Category: Medical Marijuana | Posted on Thu, April, 21st 2011 by THCFinder
The vast majority of about 64,000 people authorized to use marijuana as medicine have unspecified ailments that cause severe and chronic pain, muscle spasms and nausea, state data obtained by the Free Press show.
And just 55 doctors certified about 45,000 patients -- 71% of all the authorized medical pot users.
In all, 2,197 doctors wrote at least one certification for a patient asking for marijuana approval.
The Michigan Department of Community Health data, obtained by the Free Press, is the first peek at what has happened under the state's new medical marijuana law.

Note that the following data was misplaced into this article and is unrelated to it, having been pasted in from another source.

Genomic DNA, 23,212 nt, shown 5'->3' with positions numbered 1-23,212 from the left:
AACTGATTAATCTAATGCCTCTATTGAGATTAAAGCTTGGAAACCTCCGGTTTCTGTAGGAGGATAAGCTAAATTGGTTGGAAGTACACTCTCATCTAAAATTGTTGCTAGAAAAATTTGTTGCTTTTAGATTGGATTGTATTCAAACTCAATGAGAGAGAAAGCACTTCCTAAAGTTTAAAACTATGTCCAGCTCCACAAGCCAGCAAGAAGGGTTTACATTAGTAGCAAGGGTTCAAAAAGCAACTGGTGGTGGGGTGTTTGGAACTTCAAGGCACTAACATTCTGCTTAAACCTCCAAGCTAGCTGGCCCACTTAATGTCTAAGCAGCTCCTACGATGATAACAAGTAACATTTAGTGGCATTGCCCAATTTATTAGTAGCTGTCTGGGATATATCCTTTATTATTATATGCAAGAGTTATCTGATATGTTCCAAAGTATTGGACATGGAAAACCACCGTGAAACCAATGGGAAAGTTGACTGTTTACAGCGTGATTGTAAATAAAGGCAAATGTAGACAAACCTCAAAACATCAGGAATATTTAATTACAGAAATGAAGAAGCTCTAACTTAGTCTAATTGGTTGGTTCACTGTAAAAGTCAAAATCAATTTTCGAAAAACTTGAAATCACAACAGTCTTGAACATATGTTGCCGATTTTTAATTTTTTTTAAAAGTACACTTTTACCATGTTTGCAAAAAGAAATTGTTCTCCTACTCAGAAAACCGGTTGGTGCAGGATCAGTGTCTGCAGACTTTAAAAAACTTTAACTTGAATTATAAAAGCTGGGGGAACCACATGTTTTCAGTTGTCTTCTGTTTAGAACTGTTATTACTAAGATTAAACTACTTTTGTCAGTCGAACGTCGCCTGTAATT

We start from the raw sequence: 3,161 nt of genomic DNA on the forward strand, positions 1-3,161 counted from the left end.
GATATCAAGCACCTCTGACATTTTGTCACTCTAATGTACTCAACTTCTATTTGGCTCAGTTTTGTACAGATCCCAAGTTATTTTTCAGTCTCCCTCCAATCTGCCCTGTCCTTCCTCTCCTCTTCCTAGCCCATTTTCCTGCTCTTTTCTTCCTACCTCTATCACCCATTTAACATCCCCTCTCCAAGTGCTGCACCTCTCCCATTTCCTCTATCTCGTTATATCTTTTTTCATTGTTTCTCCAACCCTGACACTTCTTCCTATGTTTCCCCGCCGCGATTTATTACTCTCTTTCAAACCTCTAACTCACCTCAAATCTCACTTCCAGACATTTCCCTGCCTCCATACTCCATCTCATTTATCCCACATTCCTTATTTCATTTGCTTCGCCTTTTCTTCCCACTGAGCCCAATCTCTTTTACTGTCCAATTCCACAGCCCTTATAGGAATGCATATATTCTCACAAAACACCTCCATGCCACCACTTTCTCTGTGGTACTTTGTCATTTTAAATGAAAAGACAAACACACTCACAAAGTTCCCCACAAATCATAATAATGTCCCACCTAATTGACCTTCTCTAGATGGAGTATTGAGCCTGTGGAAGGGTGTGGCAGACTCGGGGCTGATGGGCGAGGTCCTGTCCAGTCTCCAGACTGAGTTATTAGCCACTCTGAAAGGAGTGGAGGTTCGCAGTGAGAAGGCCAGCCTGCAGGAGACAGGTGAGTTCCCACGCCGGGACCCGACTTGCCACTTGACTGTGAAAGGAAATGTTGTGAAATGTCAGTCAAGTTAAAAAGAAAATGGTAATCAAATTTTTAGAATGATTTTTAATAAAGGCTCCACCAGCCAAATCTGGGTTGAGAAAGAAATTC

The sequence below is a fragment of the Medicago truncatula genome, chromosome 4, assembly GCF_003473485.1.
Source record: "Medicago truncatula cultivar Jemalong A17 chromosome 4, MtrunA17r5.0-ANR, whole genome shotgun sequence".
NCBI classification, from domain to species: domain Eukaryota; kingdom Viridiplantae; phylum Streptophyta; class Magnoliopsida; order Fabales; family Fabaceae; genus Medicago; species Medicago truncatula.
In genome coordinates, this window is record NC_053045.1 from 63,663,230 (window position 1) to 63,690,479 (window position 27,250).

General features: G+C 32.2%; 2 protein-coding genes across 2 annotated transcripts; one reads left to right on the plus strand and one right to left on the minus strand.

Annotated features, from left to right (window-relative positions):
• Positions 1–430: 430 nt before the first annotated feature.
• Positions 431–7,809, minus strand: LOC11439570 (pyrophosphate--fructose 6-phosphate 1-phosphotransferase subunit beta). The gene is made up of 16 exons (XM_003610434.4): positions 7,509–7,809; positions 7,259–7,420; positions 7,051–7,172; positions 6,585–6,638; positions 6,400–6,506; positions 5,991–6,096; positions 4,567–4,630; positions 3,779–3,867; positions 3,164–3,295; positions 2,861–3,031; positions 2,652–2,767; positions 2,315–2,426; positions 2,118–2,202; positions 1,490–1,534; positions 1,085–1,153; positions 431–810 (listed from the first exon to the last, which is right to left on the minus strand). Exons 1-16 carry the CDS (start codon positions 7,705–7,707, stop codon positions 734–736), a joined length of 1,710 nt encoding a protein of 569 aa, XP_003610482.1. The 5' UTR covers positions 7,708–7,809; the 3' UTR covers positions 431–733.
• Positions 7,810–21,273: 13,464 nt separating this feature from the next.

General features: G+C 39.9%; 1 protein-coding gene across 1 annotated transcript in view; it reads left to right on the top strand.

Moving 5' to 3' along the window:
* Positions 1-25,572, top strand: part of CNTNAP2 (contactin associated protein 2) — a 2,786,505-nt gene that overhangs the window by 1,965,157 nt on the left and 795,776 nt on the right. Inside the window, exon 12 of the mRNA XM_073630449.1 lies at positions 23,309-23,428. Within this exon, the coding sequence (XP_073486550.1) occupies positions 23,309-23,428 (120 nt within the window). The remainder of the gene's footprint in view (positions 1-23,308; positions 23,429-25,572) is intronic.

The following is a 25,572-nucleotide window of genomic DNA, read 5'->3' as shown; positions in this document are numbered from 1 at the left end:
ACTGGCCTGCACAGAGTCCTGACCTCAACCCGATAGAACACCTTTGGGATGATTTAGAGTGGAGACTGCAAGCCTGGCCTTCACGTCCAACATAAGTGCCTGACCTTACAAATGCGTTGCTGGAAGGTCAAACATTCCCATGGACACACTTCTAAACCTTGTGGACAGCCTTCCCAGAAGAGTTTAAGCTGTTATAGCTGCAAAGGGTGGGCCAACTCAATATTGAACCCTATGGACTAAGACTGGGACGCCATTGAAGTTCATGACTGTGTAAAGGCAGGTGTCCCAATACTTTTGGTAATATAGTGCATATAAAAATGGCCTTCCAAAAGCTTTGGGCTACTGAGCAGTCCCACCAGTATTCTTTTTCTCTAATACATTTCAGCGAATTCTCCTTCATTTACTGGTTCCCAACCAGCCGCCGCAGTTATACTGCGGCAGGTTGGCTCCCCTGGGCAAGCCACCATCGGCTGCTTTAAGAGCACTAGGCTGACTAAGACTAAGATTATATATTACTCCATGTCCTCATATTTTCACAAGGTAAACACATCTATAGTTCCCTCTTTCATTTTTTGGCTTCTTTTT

The top nonspecific ailments cited by medical marijuana patients were severe and chronic pain, muscle spasms and nausea.
Of specific diseases, cancer was the most cited. It was given as a reason for certification by 1,407 patients (2.2%).
The numbers come from a broader report the department compiled on the medical marijuana law that is expected to be released within days.
Local Group Prepares For Arkansas Medical Marijuana Petition
Category: Medical Marijuana | Posted on Wed, April, 20th 2011 by THCFinder
FAYETTEVILLE, Ark. -- Arkansans for Compassionate Care have launched a ballot initiative to allow sick and dying patients to have legal access -- with a doctor's prescription -- to medical marijuana in Arkansas.